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Canyonlands National Park, Utah

Believe me, I know how excruciating it can be to sit through other people’s vacation photos. You’re happy for them, yes, and a little envious. But beyond that… you’ll never get that hour back.

But guess what. Nanny nanny poo poo. This is my blog! I know I’ve already written about Arches National Park and the cool rock art I encountered, but oh, I’m not done yet.

Comparing Canyonlands to Arches is like comparing apples to oranges. Utah is funny that way. 30 miles down the road, the terrain completely changes. Heading into Canyonlands, it begins to look a lot more like the Grand Canyon. The rocks turn from red to tan and chocolate brown, and you see hazy blue mountains in the distance. You are treated to dramatic river valleys and insane switchback roads. You still see some arches, but you encounter more buttes. You are blown away by the distance to the horizon, and by the influence the flow of water has on the landscape over time.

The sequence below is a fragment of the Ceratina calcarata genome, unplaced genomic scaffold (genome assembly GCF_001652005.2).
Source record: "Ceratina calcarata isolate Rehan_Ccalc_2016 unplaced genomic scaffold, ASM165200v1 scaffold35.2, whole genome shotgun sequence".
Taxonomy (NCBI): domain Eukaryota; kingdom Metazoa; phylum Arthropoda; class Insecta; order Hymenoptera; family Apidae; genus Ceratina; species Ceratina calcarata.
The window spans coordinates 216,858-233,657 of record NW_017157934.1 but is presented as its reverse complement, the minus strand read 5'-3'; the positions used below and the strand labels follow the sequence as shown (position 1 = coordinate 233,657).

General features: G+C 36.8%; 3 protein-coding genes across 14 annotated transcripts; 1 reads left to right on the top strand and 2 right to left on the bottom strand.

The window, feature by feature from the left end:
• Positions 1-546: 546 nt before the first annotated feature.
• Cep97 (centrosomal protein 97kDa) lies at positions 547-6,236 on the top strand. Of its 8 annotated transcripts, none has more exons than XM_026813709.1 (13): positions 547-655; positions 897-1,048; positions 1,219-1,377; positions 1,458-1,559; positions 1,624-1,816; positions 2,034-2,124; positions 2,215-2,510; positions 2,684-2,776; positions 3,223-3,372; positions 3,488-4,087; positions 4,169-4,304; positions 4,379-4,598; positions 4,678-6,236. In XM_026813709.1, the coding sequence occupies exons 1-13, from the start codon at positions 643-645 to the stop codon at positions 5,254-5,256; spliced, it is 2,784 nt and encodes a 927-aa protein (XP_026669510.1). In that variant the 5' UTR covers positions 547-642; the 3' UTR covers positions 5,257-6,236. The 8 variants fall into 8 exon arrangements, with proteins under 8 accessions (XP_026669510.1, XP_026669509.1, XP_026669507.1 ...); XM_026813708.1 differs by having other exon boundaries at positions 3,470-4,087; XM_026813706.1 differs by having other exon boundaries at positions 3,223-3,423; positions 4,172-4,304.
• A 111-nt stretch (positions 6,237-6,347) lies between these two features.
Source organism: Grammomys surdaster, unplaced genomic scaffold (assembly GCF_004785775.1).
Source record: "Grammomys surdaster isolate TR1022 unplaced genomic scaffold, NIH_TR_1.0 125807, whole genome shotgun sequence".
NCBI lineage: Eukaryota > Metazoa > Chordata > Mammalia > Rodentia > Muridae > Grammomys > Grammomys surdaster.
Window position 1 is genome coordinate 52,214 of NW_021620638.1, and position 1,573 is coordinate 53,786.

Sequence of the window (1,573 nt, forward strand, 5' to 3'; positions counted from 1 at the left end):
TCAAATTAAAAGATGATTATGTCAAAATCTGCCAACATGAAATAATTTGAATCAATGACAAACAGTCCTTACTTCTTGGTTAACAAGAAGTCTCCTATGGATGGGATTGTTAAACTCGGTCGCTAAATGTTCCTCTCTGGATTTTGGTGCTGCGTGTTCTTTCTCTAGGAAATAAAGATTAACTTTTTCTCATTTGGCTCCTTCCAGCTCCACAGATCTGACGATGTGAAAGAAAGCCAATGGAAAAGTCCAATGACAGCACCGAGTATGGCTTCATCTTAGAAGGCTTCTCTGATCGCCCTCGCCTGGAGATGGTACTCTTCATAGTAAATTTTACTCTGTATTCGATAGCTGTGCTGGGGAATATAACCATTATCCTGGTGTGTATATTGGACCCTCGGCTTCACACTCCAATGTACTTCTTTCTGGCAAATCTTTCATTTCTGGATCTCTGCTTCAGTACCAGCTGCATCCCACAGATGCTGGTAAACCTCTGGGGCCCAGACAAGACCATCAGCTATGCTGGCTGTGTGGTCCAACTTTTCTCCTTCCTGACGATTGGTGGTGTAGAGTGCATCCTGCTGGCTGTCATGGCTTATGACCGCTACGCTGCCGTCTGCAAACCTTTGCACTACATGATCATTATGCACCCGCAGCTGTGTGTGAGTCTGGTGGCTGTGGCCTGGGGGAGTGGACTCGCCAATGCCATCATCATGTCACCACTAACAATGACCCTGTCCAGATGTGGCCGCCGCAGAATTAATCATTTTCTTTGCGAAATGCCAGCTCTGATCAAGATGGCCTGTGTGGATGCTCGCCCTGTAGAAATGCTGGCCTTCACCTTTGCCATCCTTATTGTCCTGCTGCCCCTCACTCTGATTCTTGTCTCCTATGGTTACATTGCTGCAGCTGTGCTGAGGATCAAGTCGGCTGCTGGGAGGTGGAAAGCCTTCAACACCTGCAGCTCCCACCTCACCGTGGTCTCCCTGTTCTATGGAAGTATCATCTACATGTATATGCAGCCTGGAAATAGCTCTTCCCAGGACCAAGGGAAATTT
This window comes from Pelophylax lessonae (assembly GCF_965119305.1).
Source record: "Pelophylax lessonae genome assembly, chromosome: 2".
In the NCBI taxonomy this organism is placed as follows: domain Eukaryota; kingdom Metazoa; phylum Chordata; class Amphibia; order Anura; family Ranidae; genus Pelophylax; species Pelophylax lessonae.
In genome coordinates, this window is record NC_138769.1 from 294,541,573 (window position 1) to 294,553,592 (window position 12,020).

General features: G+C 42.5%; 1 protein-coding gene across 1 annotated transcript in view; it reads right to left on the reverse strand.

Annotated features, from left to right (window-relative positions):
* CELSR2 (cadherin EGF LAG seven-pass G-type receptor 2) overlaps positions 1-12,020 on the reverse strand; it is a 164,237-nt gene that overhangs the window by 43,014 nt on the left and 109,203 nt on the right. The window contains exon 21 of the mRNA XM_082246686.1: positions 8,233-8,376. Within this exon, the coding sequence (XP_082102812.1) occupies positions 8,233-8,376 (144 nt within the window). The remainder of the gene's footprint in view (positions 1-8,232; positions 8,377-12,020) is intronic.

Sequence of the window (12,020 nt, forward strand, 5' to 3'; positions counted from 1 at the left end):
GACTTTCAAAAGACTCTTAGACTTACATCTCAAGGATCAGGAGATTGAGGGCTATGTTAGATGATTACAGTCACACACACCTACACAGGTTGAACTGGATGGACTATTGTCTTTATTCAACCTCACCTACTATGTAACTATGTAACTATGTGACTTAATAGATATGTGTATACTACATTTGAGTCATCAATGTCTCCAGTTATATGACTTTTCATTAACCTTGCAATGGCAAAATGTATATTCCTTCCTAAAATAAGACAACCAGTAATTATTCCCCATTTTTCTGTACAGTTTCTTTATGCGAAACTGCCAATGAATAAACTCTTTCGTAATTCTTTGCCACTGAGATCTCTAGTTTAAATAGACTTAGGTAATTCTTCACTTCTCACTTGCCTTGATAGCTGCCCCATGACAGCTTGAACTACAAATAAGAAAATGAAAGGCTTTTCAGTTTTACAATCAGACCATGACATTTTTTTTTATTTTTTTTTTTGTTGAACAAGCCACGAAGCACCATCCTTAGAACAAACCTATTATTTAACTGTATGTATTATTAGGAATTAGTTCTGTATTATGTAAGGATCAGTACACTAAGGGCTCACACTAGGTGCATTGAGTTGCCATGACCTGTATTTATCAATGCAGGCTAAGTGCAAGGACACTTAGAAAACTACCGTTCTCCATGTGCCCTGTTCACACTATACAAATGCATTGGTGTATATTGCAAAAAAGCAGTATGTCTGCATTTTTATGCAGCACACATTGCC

Sadly, for much of this park you need a four-wheel drive, or extreme hiking chops, neither of which I possess. But what we did see was stunning. Beyond stunning.

According to the National Parks Service website, Native Americans first visited the area over 10,000 years ago. And then came a long line of European explorers, culminating in the official expedition by John Wesley Powell down the Green and Colorado Rivers. Miners and Ranchers did a great job of tearing the place up for a while there. Then Canyonlands National Park was established in 1964, just a few months before I was born. If you ever get a chance to check this area out, I highly recommend it.